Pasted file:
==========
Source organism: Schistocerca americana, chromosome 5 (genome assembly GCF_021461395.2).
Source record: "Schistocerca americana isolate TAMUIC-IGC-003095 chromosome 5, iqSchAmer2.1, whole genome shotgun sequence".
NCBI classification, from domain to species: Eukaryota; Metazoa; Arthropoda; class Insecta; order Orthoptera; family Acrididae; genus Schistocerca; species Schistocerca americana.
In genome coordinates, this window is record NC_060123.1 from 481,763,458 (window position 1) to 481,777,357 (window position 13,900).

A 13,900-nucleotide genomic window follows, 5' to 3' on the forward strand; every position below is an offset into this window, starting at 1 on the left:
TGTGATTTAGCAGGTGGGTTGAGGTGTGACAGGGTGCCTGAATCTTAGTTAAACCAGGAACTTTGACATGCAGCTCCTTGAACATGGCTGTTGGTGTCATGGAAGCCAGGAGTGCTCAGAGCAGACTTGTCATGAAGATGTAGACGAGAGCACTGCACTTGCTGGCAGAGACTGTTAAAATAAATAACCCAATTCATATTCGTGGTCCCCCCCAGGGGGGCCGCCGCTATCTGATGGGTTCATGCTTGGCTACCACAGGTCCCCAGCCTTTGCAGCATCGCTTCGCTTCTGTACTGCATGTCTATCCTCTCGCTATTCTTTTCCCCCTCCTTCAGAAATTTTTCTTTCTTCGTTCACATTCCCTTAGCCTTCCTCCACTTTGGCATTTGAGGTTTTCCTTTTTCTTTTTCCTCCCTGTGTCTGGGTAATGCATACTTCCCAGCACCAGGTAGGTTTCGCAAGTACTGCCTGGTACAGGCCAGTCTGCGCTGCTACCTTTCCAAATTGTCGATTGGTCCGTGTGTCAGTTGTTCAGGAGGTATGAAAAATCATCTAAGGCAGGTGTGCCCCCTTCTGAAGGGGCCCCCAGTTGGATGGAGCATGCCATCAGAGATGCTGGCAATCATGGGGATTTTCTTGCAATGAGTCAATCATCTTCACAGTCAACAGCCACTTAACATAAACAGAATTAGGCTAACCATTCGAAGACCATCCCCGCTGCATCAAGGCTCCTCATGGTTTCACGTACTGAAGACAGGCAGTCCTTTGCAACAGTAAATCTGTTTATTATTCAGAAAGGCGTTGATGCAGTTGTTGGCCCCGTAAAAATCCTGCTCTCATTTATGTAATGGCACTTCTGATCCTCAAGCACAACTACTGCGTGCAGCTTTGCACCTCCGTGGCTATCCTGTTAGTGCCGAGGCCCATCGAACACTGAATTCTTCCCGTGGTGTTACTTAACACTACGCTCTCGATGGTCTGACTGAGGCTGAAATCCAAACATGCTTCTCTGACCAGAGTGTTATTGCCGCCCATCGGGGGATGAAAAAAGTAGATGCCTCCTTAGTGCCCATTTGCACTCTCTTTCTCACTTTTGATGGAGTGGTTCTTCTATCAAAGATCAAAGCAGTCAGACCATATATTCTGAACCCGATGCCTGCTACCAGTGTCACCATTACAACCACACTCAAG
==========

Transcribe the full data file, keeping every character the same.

Source organism: Schistocerca americana, chromosome 5 (genome assembly GCF_021461395.2).
Source record: "Schistocerca americana isolate TAMUIC-IGC-003095 chromosome 5, iqSchAmer2.1, whole genome shotgun sequence".
NCBI classification, from domain to species: Eukaryota; Metazoa; Arthropoda; class Insecta; order Orthoptera; family Acrididae; genus Schistocerca; species Schistocerca americana.
In genome coordinates, this window is record NC_060123.1 from 481,763,458 (window position 1) to 481,777,357 (window position 13,900).

A 13,900-nucleotide genomic window follows, 5' to 3' on the forward strand; every position below is an offset into this window, starting at 1 on the left:
TGTGATTTAGCAGGTGGGTTGAGGTGTGACAGGGTGCCTGAATCTTAGTTAAACCAGGAACTTTGACATGCAGCTCCTTGAACATGGCTGTTGGTGTCATGGAAGCCAGGAGTGCTCAGAGCAGACTTGTCATGAAGATGTAGACGAGAGCACTGCACTTGCTGGCAGAGACTGTTAAAATAAATAACCCAATTCATATTCGTGGTCCCCCCCAGGGGGGCCGCCGCTATCTGATGGGTTCATGCTTGGCTACCACAGGTCCCCAGCCTTTGCAGCATCGCTTCGCTTCTGTACTGCATGTCTATCCTCTCGCTATTCTTTTCCCCCTCCTTCAGAAATTTTTCTTTCTTCGTTCACATTCCCTTAGCCTTCCTCCACTTTGGCATTTGAGGTTTTCCTTTTTCTTTTTCCTCCCTGTGTCTGGGTAATGCATACTTCCCAGCACCAGGTAGGTTTCGCAAGTACTGCCTGGTACAGGCCAGTCTGCGCTGCTACCTTTCCAAATTGTCGATTGGTCCGTGTGTCAGTTGTTCAGGAGGTATGAAAAATCATCTAAGGCAGGTGTGCCCCCTTCTGAAGGGGCCCCCAGTTGGATGGAGCATGCCATCAGAGATGCTGGCAATCATGGGGATTTTCTTGCAATGAGTCAATCATCTTCACAGTCAACAGCCACTTAACATAAACAGAATTAGGCTAACCATTCGAAGACCATCCCCGCTGCATCAAGGCTCCTCATGGTTTCACGTACTGAAGACAGGCAGTCCTTTGCAACAGTAAATCTGTTTATTATTCAGAAAGGCGTTGATGCAGTTGTTGGCCCCGTAAAAATCCTGCTCTCATTTATGTAATGGCACTTCTGATCCTCAAGCACAACTACTGCGTGCAGCTTTGCACCTCCGTGGCTATCCTGTTAGTGCCGAGGCCCATCGAACACTGAATTCTTCCCGTGGTGTTACTTAACACTACGCTCTCGATGGTCTGACTGAGGCTGAAATCCAAACATGCTTCTCTGACCAGAGTGTTATTGCCGCCCATCGGGGGATGAAAAAAGTAGATGCCTCCTTAGTGCCCATTTGCACTCTCTTTCTCACTTTTGATGGAGTGGTTCTTCTATCAAAGATCAAAGCAGTCAGACCATATATTCTGAACCCGATGCCTGCTACCAGTGTCACCATTACAACCACACTCAAG